Noida, Oct 18: Parents are responsible for making their children deviate from the path of truth by making them lie to unwanted callers on the phone and visitors – thereby inculcating in them corrupt practices, Gandhian, educationist and former judge C.S. Dharmadhikari said Thursday.
“Assure me you will not engage in corrupt activities and teach your children likewise,” he told parents of students of the Global Indian International School (GIIS) here after inaugurating the Mahatma Gandhi Centre for Values and Thoughts (MGCVT) there.
Drawing upon personal examples, Dharmadhikari, a former acting chief justice of the Bombay High Court, said children are born with scruples, but it is parents who make them deviate from the right path by making them lie to unwanted callers on the phone and visitors.
“Truth doesn’t have to be taught, but lies are,” said the 85-year-old jurist, whose father, freedom fighter and social reformer S.T. Dharmadhikari closely knew and interacted with Mahatma Gandhi, Jawaharlal Nehru and other leaders of the freedom struggle.
He also spoke of the lessons in humility, service and sustainable development such as the use of khadi he learnt from Mahatma in the 10 years he knew him.
Dharmadhikari, who is vice president of the Global Schools Foundation which runs GIIS, also asked the parents to reinforce the discipline their children learn at school at home too, and stressed the school will launch a programme to associate the students’ homes with the school to foster a holistic learning and values environment.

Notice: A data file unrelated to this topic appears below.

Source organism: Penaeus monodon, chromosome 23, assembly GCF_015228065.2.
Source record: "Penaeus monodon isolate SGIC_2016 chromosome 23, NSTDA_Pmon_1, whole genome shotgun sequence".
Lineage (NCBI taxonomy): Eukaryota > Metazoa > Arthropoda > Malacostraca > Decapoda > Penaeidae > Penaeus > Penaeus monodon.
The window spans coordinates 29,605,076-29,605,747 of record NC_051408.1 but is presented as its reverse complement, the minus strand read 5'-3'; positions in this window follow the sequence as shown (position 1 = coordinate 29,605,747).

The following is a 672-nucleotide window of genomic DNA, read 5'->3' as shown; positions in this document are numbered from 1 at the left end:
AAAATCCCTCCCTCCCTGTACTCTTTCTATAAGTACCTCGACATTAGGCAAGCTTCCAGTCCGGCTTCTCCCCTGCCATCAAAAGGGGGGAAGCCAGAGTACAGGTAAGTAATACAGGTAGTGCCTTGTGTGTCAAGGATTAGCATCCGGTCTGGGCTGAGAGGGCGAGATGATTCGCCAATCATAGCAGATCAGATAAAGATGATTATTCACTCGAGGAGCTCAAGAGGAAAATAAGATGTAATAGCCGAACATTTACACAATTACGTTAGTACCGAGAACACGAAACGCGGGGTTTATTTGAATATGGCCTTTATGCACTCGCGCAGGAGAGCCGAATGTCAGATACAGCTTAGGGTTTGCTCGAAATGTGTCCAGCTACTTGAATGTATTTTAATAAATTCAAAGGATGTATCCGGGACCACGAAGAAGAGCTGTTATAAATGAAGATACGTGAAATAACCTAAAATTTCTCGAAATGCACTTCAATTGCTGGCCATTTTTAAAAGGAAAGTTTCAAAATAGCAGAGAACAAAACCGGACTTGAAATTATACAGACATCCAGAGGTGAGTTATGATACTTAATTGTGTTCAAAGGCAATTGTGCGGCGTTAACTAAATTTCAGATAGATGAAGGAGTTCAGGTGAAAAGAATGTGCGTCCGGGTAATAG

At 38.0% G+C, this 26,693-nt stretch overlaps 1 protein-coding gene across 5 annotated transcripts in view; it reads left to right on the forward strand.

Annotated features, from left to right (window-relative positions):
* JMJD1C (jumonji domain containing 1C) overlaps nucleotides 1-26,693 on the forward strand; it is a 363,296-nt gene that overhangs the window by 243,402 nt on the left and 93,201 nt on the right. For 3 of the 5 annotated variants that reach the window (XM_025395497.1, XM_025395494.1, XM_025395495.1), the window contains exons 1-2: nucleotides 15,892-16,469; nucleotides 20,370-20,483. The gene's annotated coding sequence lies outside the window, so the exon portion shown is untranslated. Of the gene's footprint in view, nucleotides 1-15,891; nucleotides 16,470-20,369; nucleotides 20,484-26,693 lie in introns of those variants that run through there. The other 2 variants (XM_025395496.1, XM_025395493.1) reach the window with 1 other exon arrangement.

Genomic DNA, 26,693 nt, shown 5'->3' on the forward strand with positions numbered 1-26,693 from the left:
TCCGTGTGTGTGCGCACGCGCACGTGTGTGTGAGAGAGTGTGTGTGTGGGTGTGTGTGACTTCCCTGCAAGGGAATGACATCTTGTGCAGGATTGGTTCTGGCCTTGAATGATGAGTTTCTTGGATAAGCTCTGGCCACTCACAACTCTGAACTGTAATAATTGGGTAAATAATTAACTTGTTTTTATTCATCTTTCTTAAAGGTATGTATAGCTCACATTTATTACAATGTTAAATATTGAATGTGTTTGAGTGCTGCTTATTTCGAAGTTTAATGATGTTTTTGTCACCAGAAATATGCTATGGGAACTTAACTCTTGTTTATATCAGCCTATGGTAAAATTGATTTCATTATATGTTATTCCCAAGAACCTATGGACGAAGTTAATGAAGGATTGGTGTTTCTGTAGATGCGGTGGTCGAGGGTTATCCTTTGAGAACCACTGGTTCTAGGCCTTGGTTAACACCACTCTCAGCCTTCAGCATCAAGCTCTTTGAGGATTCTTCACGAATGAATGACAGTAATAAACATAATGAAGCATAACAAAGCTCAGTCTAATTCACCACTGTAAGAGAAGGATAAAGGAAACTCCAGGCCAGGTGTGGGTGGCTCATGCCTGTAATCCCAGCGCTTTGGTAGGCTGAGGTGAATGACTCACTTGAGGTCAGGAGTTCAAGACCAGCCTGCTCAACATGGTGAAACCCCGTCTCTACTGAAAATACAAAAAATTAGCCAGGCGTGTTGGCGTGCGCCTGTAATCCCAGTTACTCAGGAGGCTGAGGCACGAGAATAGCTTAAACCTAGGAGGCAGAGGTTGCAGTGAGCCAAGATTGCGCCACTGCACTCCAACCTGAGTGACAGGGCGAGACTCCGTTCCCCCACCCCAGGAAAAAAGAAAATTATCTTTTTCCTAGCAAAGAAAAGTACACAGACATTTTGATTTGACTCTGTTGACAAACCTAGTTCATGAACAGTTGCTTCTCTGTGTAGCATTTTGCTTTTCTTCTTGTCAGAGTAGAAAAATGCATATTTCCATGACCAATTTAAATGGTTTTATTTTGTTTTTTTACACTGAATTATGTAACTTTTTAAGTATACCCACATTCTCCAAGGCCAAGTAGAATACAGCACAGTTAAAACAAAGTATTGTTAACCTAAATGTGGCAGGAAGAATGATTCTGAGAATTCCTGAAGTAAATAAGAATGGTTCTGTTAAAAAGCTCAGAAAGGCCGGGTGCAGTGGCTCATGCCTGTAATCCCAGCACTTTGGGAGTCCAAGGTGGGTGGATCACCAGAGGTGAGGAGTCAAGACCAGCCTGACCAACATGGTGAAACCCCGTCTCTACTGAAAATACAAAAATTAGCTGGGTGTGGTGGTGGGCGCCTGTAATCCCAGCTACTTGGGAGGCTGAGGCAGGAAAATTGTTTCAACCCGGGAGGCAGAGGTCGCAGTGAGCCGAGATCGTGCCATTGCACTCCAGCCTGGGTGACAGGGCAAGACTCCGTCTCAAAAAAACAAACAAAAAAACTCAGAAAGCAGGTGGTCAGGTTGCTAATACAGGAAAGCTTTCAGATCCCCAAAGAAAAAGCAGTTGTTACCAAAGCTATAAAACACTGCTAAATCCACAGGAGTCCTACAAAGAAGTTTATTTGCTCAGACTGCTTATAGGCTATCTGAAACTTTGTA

The Mahatma Gandhi centre, which is present in all other 19 campuses of GIIS in India and six other countries, including Singapore, Malaysia, Japan, and the United Arab Emirates, displays literature on the Father of the Nation including his autobiography and other writings. It also exhibits publications on India’s freedom struggle, ancient civilisation, philosophy and other great leaders.
Each school has a statue of the Mahatma, while Gandhian values including non-violence, integrity and ethical practices, are part of the curriculum.
Along with the centre, an amphitheatre and a 600-seat auditorium at the Noida campus named after late jurist L.M. Singhvi and late economist and diplomat Abid Hussain respectively were inaugurated by their widows. Both Singhvi and Hussain were closely associated with the GIIS.
The young students of GIIS also put up a colourful performance singing an ode to the Mahatma and performing a ballet based on his teachings, while children from the Sai Kripa orphanage sang songs associated with the freedom struggle, including Rabindranath Tagore’s “Ekla chalo re”.